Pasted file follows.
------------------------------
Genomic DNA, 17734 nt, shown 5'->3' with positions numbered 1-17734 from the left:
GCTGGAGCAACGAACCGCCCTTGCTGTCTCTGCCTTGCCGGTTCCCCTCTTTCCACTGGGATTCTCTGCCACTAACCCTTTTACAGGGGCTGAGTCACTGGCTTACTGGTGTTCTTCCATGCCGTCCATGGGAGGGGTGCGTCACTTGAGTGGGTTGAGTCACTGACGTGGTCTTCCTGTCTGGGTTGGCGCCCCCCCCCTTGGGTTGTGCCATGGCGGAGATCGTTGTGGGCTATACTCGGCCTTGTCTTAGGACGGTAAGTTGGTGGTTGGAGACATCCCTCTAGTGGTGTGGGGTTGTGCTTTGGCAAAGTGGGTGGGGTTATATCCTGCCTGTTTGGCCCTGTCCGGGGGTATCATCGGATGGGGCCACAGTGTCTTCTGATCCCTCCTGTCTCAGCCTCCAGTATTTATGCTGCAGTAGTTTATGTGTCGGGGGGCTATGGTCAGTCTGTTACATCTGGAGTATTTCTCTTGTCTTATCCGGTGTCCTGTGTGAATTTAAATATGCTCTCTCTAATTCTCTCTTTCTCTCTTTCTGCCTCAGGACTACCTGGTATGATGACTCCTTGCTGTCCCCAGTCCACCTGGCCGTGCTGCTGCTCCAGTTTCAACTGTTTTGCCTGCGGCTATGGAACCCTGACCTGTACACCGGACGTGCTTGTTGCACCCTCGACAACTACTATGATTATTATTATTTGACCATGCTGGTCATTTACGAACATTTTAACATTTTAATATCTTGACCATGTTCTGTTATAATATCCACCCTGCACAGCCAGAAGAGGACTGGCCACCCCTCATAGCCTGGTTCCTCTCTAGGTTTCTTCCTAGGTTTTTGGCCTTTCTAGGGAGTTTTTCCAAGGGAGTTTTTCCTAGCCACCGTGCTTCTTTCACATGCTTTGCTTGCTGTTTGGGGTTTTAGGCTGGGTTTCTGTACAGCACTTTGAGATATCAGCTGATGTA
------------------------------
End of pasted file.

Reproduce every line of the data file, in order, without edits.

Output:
Genomic DNA, 17734 nt, shown 5'->3' with positions numbered 1-17734 from the left:
GCTGGAGCAACGAACCGCCCTTGCTGTCTCTGCCTTGCCGGTTCCCCTCTTTCCACTGGGATTCTCTGCCACTAACCCTTTTACAGGGGCTGAGTCACTGGCTTACTGGTGTTCTTCCATGCCGTCCATGGGAGGGGTGCGTCACTTGAGTGGGTTGAGTCACTGACGTGGTCTTCCTGTCTGGGTTGGCGCCCCCCCCCTTGGGTTGTGCCATGGCGGAGATCGTTGTGGGCTATACTCGGCCTTGTCTTAGGACGGTAAGTTGGTGGTTGGAGACATCCCTCTAGTGGTGTGGGGTTGTGCTTTGGCAAAGTGGGTGGGGTTATATCCTGCCTGTTTGGCCCTGTCCGGGGGTATCATCGGATGGGGCCACAGTGTCTTCTGATCCCTCCTGTCTCAGCCTCCAGTATTTATGCTGCAGTAGTTTATGTGTCGGGGGGCTATGGTCAGTCTGTTACATCTGGAGTATTTCTCTTGTCTTATCCGGTGTCCTGTGTGAATTTAAATATGCTCTCTCTAATTCTCTCTTTCTCTCTTTCTGCCTCAGGACTACCTGGTATGATGACTCCTTGCTGTCCCCAGTCCACCTGGCCGTGCTGCTGCTCCAGTTTCAACTGTTTTGCCTGCGGCTATGGAACCCTGACCTGTACACCGGACGTGCTTGTTGCACCCTCGACAACTACTATGATTATTATTATTTGACCATGCTGGTCATTTACGAACATTTTAACATTTTAATATCTTGACCATGTTCTGTTATAATATCCACCCTGCACAGCCAGAAGAGGACTGGCCACCCCTCATAGCCTGGTTCCTCTCTAGGTTTCTTCCTAGGTTTTTGGCCTTTCTAGGGAGTTTTTCCAAGGGAGTTTTTCCTAGCCACCGTGCTTCTTTCACATGCTTTGCTTGCTGTTTGGGGTTTTAGGCTGGGTTTCTGTACAGCACTTTGAGATATCAGCTGATGTA